Israel: The Holocaust
While the sacralisation of history in the interests of state has proceeded apace in Russia and Australia, it pales in comparison with the extraordinary hegemonic power of the ‘The Holocaust’ in relation to Israel. So awesome has the Holocaust narrative become that, up until recent times, few would criticise even Israel’s most blatant violations of human rights and international law – from the 1948 Deir Yassin massacre to the current siege of Gaza – for fear of being accused of ‘anti-Semitism’, (if you are a gentile) or even of being a ‘self-hating Jew’. The Holocaust is the ultimate historical taboo; in 14 European nations the taboo is backed by laws against ‘Holocaust denial’.
David Ben Gurion (Palestine Poster Project/Sde Boker)
The issue here, of course, is not the indisputable fact of the Holocaust, but its representation and manipulation. In the case of Israel, the circumstances of its birth, in the wake of the catastrophic Nazi ‘Judeocide’ (Arno Mayer), and the fraught nature of the Zionist colonial-settler state enterprise in the modern era, have ignited the most explosive collision of experiences and public memory, one hegemonic, the other subaltern: the Jewish ‘Holocaust’ versus the Palestinian ‘Nakba’ (catastrophe).
Instructively, the very term ‘Holocaust’ has its own history. ‘The Shoah’, Hebrew for ‘the Disaster’, as the Holocaust was initially called, was rarely invoked by Zionists as justification for the partition of Palestine and the 1948 proclamation of Israel. For the first decade of Israel’s existence, Israel’s first prime minister, the ‘fighting Zionist’, David Ben Gurion, preferred to forget rather than remember the Holocaust: ‘The one monument worthy of the memory of European Jewry … is the state of Israel’, he wrote in 1951.
Yet it was Ben Gurion who resurrected Holocaust memory by orchestrating the kidnapping and trial of Adolf Eichmann in 1960 as a ‘symbol of Israel’s asserted sovereignty and power’, directed in the first instance against Egypt’s emergent Nasserite nationalism. The Eichmann trial, in Israeli historian Idith Zertal’s words, ‘renewed national unity through memory … by mobilizing the utter political power of the Holocaust’. The ‘spectacle’ of the trial ‘swept through Israel’s language and images’, unleashing a discursive shift. ‘“Never again” became the watchword of Jewish consciousness’ and the term ‘The Holocaust’ began to displace the Hebrew ‘Shoah’ when referring to Jewish genocide.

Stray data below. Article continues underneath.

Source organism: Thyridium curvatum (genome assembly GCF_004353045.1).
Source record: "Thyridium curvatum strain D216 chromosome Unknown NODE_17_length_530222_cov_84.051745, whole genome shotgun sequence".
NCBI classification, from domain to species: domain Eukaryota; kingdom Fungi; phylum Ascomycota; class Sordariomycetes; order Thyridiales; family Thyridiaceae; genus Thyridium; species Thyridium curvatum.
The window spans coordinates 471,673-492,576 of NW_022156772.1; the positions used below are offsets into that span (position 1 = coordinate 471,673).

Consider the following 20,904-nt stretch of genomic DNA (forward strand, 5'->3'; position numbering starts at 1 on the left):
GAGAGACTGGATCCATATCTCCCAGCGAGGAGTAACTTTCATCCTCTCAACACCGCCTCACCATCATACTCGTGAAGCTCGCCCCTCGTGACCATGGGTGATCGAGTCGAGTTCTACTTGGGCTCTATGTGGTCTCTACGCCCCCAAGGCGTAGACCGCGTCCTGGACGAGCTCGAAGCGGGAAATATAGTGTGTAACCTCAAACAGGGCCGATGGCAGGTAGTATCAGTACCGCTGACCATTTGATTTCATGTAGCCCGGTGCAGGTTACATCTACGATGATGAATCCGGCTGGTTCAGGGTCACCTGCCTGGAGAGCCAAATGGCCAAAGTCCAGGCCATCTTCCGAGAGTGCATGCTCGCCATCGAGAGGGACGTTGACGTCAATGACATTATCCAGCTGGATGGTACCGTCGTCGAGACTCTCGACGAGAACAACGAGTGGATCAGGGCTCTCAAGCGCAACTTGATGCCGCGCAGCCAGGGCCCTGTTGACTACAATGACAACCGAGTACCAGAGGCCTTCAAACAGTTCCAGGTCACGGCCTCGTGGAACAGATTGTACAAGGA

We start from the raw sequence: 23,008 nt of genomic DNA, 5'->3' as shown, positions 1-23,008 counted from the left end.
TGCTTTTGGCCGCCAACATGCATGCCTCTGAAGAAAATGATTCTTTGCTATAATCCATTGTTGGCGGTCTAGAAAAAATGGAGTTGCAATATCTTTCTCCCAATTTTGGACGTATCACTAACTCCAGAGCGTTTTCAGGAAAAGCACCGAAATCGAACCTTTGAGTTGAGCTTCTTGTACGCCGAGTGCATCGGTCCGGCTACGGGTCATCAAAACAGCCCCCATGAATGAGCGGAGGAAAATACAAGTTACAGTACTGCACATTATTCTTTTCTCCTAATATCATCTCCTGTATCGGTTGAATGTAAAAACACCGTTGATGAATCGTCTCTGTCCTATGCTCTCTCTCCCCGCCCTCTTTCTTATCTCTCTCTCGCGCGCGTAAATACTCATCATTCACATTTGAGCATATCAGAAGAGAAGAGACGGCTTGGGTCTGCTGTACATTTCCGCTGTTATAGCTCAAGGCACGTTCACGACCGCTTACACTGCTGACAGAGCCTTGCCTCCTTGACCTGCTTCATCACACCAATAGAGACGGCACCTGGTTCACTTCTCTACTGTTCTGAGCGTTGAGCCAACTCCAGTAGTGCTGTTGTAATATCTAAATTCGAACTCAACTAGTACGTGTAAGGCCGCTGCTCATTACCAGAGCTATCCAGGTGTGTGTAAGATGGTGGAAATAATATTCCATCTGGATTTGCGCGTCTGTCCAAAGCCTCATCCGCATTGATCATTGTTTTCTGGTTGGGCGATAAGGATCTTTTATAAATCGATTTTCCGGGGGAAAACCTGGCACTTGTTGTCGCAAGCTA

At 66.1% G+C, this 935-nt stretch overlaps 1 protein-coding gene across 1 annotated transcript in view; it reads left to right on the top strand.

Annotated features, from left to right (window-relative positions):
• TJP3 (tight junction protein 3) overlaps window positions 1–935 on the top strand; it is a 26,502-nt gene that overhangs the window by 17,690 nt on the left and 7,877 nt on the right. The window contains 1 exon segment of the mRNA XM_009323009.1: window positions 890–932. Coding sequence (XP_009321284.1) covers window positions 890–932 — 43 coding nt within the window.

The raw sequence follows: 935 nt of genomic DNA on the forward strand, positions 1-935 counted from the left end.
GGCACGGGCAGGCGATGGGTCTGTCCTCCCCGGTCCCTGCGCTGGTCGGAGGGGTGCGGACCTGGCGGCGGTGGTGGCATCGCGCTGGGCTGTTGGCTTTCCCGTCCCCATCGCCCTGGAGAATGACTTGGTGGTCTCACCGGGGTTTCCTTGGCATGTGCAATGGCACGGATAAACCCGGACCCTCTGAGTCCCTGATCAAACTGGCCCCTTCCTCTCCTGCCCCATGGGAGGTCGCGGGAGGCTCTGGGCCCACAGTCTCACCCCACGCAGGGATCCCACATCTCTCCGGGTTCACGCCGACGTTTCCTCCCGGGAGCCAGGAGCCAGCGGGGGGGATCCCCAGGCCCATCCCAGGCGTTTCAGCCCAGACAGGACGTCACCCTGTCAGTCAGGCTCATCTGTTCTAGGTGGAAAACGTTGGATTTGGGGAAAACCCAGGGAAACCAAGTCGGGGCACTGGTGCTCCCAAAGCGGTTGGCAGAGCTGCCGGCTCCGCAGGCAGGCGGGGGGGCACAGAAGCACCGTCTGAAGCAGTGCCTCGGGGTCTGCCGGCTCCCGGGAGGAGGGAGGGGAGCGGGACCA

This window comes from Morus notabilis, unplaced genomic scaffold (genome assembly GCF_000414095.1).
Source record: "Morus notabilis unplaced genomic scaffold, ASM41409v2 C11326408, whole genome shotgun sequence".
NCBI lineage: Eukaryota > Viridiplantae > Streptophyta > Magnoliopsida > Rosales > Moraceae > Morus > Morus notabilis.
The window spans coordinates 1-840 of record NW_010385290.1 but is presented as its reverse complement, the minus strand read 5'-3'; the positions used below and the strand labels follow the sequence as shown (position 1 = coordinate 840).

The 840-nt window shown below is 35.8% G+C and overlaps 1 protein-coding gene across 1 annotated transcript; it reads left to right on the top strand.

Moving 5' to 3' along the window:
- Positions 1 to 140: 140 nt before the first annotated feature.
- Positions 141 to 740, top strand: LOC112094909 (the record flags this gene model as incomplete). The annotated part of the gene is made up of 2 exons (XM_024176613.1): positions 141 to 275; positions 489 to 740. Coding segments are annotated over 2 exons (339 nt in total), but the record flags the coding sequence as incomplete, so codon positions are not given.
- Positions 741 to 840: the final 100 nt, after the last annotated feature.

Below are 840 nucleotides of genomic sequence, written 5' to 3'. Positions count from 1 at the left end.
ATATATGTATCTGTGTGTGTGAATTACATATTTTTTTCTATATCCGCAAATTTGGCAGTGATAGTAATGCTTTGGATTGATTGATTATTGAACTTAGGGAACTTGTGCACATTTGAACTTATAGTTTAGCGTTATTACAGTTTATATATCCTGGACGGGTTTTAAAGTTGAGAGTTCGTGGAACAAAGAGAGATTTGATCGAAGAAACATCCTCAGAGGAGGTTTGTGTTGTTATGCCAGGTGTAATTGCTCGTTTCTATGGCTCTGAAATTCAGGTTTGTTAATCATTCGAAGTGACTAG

So entrenched was the Holocaust narrative that, according to Israeli revisionist ‘new historian’ in exile, Ilan Pappe, it was not until the 1990s that ‘Post-Zionist’ academic historians really challenged it and the ‘1948 foundational mythology’. Access to archives exposed three explosive issues: 1. Zionist collaboration with Nazism; 2. attitudes towards Holocaust survivor immigrants to Palestine; and 3. the nature of the ghetto uprisings. Under pressure, however, some of the leading ‘new historians’ retreated to what Pappe calls ‘neo-Zionism’. Most notable of these was Benny Morris, who in 2004 justified the 1948 ‘executions’ and massacres’ as ‘small war crimes’. In the case of Holocaust memory, the call for a ‘universalist’ approach to ‘modern genocide’ was abandoned.
Conclusion: national narratives in a volatile age
There is an irony about these three examples of state-sponsored ‘sacralisation’ of ‘collective memory’ of the past: the more time that elapses since the actual historical events, the more intense public memory and remembering becomes. Specific factors are undoubtedly at work in each case: Israel’s pivotal role in the Middle East and its on-going war against the Palestinians; Russia’s quest for post-Soviet identity legitimating a neo-authoritarian, capitalist state, arisen from the ashes of Stalinist state socialism; Australia’s need to stifle Indigenous history and justify military interventions abroad. At the same time, the three nations seem to share a common concern to shore up nation-state stability in an unstable global environment.
Boys choir, ABC 3LO studio, children’s Anzac service, 1943 (AWM 138689)